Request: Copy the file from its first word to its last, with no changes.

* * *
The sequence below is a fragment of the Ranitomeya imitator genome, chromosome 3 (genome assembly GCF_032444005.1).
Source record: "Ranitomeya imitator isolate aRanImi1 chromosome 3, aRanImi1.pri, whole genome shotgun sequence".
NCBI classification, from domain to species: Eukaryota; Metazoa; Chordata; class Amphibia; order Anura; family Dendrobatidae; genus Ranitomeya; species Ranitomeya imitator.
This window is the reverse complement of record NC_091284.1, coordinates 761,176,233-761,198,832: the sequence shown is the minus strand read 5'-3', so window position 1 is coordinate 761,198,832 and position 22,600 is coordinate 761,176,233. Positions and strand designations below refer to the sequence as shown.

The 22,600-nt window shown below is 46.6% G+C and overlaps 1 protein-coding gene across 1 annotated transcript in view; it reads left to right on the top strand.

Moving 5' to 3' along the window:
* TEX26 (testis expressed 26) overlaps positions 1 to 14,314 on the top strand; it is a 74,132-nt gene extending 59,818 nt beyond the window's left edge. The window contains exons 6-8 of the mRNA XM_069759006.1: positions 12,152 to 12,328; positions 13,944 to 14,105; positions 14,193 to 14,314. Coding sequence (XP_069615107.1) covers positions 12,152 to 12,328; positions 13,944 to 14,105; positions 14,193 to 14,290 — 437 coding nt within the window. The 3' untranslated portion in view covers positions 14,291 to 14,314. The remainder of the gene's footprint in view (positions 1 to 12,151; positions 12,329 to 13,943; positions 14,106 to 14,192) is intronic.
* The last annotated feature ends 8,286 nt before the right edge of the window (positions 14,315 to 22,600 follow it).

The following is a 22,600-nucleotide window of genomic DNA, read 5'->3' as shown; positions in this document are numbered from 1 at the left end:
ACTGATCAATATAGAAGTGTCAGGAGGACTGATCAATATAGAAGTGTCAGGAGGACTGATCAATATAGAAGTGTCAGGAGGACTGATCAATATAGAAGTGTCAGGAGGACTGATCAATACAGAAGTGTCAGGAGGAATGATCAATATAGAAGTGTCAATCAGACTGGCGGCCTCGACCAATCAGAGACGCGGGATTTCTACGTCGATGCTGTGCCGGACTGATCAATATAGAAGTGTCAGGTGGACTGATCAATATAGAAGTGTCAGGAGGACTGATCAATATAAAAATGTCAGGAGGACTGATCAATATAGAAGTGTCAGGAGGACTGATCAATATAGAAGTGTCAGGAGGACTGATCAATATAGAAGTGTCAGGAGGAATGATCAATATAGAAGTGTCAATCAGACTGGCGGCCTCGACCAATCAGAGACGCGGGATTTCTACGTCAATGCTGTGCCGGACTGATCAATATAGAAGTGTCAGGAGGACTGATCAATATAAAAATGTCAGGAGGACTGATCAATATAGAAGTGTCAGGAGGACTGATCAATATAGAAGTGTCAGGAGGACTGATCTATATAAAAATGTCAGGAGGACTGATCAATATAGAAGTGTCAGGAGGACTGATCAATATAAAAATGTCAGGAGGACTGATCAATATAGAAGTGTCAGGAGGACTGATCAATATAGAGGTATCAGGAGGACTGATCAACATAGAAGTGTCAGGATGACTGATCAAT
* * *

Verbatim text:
The sequence below is a fragment of the Ranitomeya imitator genome, chromosome 3 (genome assembly GCF_032444005.1).
Source record: "Ranitomeya imitator isolate aRanImi1 chromosome 3, aRanImi1.pri, whole genome shotgun sequence".
NCBI classification, from domain to species: Eukaryota; Metazoa; Chordata; class Amphibia; order Anura; family Dendrobatidae; genus Ranitomeya; species Ranitomeya imitator.
This window is the reverse complement of record NC_091284.1, coordinates 761,176,233-761,198,832: the sequence shown is the minus strand read 5'-3', so window position 1 is coordinate 761,198,832 and position 22,600 is coordinate 761,176,233. Positions and strand designations below refer to the sequence as shown.

The 22,600-nt window shown below is 46.6% G+C and overlaps 1 protein-coding gene across 1 annotated transcript in view; it reads left to right on the top strand.

Moving 5' to 3' along the window:
* TEX26 (testis expressed 26) overlaps positions 1 to 14,314 on the top strand; it is a 74,132-nt gene extending 59,818 nt beyond the window's left edge. The window contains exons 6-8 of the mRNA XM_069759006.1: positions 12,152 to 12,328; positions 13,944 to 14,105; positions 14,193 to 14,314. Coding sequence (XP_069615107.1) covers positions 12,152 to 12,328; positions 13,944 to 14,105; positions 14,193 to 14,290 — 437 coding nt within the window. The 3' untranslated portion in view covers positions 14,291 to 14,314. The remainder of the gene's footprint in view (positions 1 to 12,151; positions 12,329 to 13,943; positions 14,106 to 14,192) is intronic.
* The last annotated feature ends 8,286 nt before the right edge of the window (positions 14,315 to 22,600 follow it).

The following is a 22,600-nucleotide window of genomic DNA, read 5'->3' as shown; positions in this document are numbered from 1 at the left end:
ACTGATCAATATAGAAGTGTCAGGAGGACTGATCAATATAGAAGTGTCAGGAGGACTGATCAATATAGAAGTGTCAGGAGGACTGATCAATATAGAAGTGTCAGGAGGACTGATCAATACAGAAGTGTCAGGAGGAATGATCAATATAGAAGTGTCAATCAGACTGGCGGCCTCGACCAATCAGAGACGCGGGATTTCTACGTCGATGCTGTGCCGGACTGATCAATATAGAAGTGTCAGGTGGACTGATCAATATAGAAGTGTCAGGAGGACTGATCAATATAAAAATGTCAGGAGGACTGATCAATATAGAAGTGTCAGGAGGACTGATCAATATAGAAGTGTCAGGAGGACTGATCAATATAGAAGTGTCAGGAGGAATGATCAATATAGAAGTGTCAATCAGACTGGCGGCCTCGACCAATCAGAGACGCGGGATTTCTACGTCAATGCTGTGCCGGACTGATCAATATAGAAGTGTCAGGAGGACTGATCAATATAAAAATGTCAGGAGGACTGATCAATATAGAAGTGTCAGGAGGACTGATCAATATAGAAGTGTCAGGAGGACTGATCTATATAAAAATGTCAGGAGGACTGATCAATATAGAAGTGTCAGGAGGACTGATCAATATAAAAATGTCAGGAGGACTGATCAATATAGAAGTGTCAGGAGGACTGATCAATATAGAGGTATCAGGAGGACTGATCAACATAGAAGTGTCAGGATGACTGATCAAT